Rain

Check the last post to see a video of me working through the field on a wet Sunday. I passed a hell of a lot of cars and in return was not passed. Here’s another video from our team a little later. It takes our driver a couple laps to acclimate to the wet conditions and then he proceeds to destroy most of the field.

 

The Yaris was one of the slowest and least sporty cars in the event. Why were we so much faster in the rain? Is it because we have extensive experience in the rain? I can’t speak for Danny, but I certainly don’t. I’ve only driven in the rain a handful of times. Maybe 3 hours total, and in other cars, not this one. So what’s the secret?

On my skills page, I used to have an ABC ranking system that asks the following simple question. When the car begins to slip, what do you do?

  • C drivers slow down
  • B drivers maintain speed
  • A drivers speed up

I think rain robs people of confidence. Lack of confidence can turn an A driver into a B driver or a B driver into a C driver. How does one gain confidence? Training. Like I said, I haven’t done much rain driving. So where do I get my training and the confidence that comes with it? Simulation, of course.

Lemons is changing

The C class has dwindled to just a few teams. And there used to be lots of teams sporting ridiculous themes. Our old MR2 was one of those silly cars and was just featured in the 24 Hours of Lemons Hella Sweet Car of the Week. Back then, our MR2 was put in B class with a couple penalty laps. Today, it would go into C class. I think Lemons has become a victim of its own success. Originally, Lemons was a parade/party poking fun at high performance cars. But over the years, racers have changed its culture. Part of that comes from competing series like Lucky Dog, ChampCar, AER, and WRL, where cars don’t have to be cheap and aren’t expected to have silly themes. The teams that do endurance racing tend to race all series. Now when you look over the Lemons grid you see sleek cars with $800 airfoils instead of cars shaped like boats with stuffed animals hanging out of them. While it’s true that I didn’t dress up my car or body with humorous artwork, I did bring a Toyota Yaris. But next time we’re going all in and “bringing back stupid”.

Stopwatch or it didn’t fucking happen

Probably like many of you, I sometimes watch car reviews on YouTube. I wish there was some way of determining ahead of time if the people reviewing the car were experts or poseurs. Here’s what one journalist says as he drives the Civic Si.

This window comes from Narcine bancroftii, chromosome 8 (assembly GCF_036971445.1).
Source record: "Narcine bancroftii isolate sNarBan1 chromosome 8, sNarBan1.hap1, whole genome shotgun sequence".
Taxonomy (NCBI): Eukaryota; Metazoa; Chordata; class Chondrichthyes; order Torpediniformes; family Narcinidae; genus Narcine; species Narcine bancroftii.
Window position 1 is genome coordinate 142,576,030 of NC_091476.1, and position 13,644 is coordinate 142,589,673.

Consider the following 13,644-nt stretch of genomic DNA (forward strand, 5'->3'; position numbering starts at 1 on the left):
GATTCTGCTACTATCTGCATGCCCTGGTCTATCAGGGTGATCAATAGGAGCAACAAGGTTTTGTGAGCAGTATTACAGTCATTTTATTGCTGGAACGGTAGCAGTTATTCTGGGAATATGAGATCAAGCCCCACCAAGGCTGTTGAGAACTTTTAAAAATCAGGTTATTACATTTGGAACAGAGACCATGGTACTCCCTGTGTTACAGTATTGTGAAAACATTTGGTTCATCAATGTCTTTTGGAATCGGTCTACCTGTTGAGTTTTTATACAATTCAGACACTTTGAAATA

Chuck it into a corner like so… yeah, and you can feel that diff working up front, you can feel it pulling the car through the corner.

Now let your imagination fill in the scene… the driver approaches a tight corner at high speed… he brakes and throws the car in… the rear drifts around as the front tires dig the car out of the slide…

OK, time to click the link…

How embarrassing. The only thing he chucks into the corner is his credibility. He can feel the diff working… without any wheel spin? You fucking P-O-S-E-U-R. Apparently the 50k+ subscribers are tuning in for their sparkling personalities or handsome visages, because it’s certainly not the driving.

What about those reviews where the journalist gets out of the car for the track test? Hey Randy Pobst, can you take over? Pretty please. Drive the goddam car yourself. It’s literally part of your job description. Of course I understand why they do it. Professionals are more consistent. But the journalists should also post their lap times. If they’re 5 seconds off, I want to know that. It speaks to their credibility. Stopwatch or it didn’t fucking happen.

On the Physics of Racing

One of the first things I read on racing is a collection of articles called “The Physics of Racing” by Brian Beckman. This made a big impression on me because the author takes a very mathematical view of racing. That’s something I could sink my teeth into because I had more experience with math than performance driving. Then I got to the part where he went to a racing school at Sebring. He was more experienced than the novice racers but he was also older. All the students drove identical Panoz cars. He found that his old-fashioned straight-line braking left him 65 feet (about 0.5 seconds) behind the more modern students who were trail-braking. Then he drops this bomb.